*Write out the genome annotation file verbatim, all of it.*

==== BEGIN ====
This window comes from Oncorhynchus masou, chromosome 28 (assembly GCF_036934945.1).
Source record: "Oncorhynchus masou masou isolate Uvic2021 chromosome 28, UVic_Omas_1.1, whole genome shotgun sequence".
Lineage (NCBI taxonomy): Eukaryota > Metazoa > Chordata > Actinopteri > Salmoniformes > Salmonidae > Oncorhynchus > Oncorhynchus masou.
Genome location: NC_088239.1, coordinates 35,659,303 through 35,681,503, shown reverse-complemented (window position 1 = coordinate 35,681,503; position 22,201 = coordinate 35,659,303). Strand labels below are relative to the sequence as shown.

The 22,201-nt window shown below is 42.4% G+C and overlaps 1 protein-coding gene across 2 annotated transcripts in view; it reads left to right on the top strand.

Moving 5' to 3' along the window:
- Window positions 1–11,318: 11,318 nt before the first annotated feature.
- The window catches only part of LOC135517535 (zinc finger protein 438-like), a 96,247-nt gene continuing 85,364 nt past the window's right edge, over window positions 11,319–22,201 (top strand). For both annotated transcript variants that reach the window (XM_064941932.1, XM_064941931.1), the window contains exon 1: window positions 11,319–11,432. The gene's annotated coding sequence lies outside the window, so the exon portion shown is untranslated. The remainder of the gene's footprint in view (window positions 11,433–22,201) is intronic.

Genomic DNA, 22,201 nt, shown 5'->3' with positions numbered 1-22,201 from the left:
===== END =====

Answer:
This window comes from Oncorhynchus masou, chromosome 28 (assembly GCF_036934945.1).
Source record: "Oncorhynchus masou masou isolate Uvic2021 chromosome 28, UVic_Omas_1.1, whole genome shotgun sequence".
Lineage (NCBI taxonomy): Eukaryota > Metazoa > Chordata > Actinopteri > Salmoniformes > Salmonidae > Oncorhynchus > Oncorhynchus masou.
Genome location: NC_088239.1, coordinates 35,659,303 through 35,681,503, shown reverse-complemented (window position 1 = coordinate 35,681,503; position 22,201 = coordinate 35,659,303). Strand labels below are relative to the sequence as shown.

The 22,201-nt window shown below is 42.4% G+C and overlaps 1 protein-coding gene across 2 annotated transcripts in view; it reads left to right on the top strand.

Moving 5' to 3' along the window:
- Window positions 1–11,318: 11,318 nt before the first annotated feature.
- The window catches only part of LOC135517535 (zinc finger protein 438-like), a 96,247-nt gene continuing 85,364 nt past the window's right edge, over window positions 11,319–22,201 (top strand). For both annotated transcript variants that reach the window (XM_064941932.1, XM_064941931.1), the window contains exon 1: window positions 11,319–11,432. The gene's annotated coding sequence lies outside the window, so the exon portion shown is untranslated. The remainder of the gene's footprint in view (window positions 11,433–22,201) is intronic.

Genomic DNA, 22,201 nt, shown 5'->3' with positions numbered 1-22,201 from the left: